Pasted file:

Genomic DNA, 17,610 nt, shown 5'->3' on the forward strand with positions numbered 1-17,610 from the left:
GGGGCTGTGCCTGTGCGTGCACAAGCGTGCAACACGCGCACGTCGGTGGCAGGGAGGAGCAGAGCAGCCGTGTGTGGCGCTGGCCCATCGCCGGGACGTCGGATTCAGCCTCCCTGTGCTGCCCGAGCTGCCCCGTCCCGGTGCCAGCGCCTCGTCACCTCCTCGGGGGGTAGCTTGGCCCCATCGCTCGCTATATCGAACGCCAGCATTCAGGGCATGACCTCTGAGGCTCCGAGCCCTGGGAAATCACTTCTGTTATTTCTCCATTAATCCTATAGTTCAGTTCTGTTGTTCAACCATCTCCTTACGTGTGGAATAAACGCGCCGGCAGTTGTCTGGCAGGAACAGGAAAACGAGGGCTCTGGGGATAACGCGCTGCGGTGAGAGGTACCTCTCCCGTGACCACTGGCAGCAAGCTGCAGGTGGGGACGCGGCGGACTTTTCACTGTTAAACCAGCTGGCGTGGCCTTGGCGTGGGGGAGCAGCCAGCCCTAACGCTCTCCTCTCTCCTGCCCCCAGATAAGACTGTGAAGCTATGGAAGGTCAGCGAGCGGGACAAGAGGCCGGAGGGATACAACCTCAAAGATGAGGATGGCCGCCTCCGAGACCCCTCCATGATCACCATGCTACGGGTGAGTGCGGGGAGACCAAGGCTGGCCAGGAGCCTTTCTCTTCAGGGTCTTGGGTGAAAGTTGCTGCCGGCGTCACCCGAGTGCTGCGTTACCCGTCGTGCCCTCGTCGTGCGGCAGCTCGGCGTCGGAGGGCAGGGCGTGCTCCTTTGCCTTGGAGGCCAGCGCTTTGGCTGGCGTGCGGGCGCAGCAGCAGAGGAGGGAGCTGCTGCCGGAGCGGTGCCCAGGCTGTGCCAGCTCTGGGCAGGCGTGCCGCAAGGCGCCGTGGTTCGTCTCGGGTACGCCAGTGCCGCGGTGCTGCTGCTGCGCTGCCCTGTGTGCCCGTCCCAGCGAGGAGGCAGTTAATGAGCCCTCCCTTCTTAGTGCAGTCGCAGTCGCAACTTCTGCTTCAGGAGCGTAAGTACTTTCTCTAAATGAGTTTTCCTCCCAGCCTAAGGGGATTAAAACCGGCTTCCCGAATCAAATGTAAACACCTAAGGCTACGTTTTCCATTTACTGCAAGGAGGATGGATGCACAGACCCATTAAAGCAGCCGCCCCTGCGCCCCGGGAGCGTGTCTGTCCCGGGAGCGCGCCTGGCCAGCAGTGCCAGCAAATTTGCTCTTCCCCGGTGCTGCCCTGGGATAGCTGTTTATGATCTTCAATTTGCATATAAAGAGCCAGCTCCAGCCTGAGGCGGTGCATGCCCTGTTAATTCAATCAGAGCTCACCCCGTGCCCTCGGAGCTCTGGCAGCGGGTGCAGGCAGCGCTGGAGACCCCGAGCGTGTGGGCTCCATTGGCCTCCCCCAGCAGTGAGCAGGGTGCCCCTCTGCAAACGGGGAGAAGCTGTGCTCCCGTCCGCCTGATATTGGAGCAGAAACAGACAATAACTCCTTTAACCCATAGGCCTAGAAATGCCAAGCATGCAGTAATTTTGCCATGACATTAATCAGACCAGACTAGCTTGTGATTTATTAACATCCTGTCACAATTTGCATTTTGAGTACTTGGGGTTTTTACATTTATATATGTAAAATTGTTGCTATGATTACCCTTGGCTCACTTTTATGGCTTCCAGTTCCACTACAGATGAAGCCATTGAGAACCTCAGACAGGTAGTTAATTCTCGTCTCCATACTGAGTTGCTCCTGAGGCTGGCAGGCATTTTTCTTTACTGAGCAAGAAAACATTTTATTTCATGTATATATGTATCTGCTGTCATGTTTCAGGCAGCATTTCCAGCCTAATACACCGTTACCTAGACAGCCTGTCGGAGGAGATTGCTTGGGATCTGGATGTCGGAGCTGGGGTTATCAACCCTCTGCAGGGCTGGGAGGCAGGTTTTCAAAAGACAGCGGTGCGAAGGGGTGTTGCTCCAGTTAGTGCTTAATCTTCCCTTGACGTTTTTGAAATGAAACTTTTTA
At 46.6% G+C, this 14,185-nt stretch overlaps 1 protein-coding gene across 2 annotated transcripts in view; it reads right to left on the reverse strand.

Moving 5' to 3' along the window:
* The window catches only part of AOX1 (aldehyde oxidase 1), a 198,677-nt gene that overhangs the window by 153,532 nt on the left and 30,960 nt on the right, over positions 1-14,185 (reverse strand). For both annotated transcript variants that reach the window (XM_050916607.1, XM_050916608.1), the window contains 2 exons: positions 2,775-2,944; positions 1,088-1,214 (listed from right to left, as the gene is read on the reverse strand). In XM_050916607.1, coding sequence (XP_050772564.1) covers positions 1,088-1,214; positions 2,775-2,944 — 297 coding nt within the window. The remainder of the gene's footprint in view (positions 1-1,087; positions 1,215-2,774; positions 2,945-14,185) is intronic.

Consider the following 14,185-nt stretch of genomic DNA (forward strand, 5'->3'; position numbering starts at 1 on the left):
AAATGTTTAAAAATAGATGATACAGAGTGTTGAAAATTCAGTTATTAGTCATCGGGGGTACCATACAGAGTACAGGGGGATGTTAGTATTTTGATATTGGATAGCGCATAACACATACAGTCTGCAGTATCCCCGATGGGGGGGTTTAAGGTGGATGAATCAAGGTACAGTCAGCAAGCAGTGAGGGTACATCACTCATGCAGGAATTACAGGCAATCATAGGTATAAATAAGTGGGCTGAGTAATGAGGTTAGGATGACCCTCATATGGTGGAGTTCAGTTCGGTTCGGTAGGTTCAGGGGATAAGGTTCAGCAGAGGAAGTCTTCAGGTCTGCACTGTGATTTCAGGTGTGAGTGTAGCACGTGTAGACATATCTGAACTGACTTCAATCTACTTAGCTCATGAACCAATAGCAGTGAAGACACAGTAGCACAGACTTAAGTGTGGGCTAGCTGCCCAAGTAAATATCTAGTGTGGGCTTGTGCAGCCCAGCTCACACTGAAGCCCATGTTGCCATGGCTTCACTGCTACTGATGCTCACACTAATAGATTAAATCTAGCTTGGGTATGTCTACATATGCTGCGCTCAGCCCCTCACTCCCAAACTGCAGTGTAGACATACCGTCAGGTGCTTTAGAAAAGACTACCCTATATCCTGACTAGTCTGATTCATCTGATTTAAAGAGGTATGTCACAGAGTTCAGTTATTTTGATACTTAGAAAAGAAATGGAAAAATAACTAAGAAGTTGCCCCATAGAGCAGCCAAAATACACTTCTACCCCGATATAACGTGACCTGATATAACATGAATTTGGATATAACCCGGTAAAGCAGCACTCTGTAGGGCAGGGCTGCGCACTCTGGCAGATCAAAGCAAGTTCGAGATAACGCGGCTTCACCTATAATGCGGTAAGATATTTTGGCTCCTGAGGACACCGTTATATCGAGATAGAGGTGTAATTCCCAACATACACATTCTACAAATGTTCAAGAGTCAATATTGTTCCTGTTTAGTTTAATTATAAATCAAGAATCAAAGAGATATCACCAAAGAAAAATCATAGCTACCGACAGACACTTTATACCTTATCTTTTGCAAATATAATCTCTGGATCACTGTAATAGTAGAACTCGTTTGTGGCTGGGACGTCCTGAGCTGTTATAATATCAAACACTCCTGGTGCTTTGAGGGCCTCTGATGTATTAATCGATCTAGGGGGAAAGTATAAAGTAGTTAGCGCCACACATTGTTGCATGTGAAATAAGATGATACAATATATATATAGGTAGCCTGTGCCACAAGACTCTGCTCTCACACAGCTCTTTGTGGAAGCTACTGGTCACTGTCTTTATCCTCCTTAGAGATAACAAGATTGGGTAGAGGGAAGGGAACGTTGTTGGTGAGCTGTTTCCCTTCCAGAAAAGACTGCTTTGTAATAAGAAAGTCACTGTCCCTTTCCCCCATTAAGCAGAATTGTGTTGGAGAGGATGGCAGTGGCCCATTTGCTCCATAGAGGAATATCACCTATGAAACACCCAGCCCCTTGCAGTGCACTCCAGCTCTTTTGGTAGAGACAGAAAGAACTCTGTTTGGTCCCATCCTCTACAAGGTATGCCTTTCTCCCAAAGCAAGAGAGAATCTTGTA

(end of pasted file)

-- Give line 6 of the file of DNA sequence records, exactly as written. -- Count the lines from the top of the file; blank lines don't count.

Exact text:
Consider the following 14,185-nt stretch of genomic DNA (forward strand, 5'->3'; position numbering starts at 1 on the left):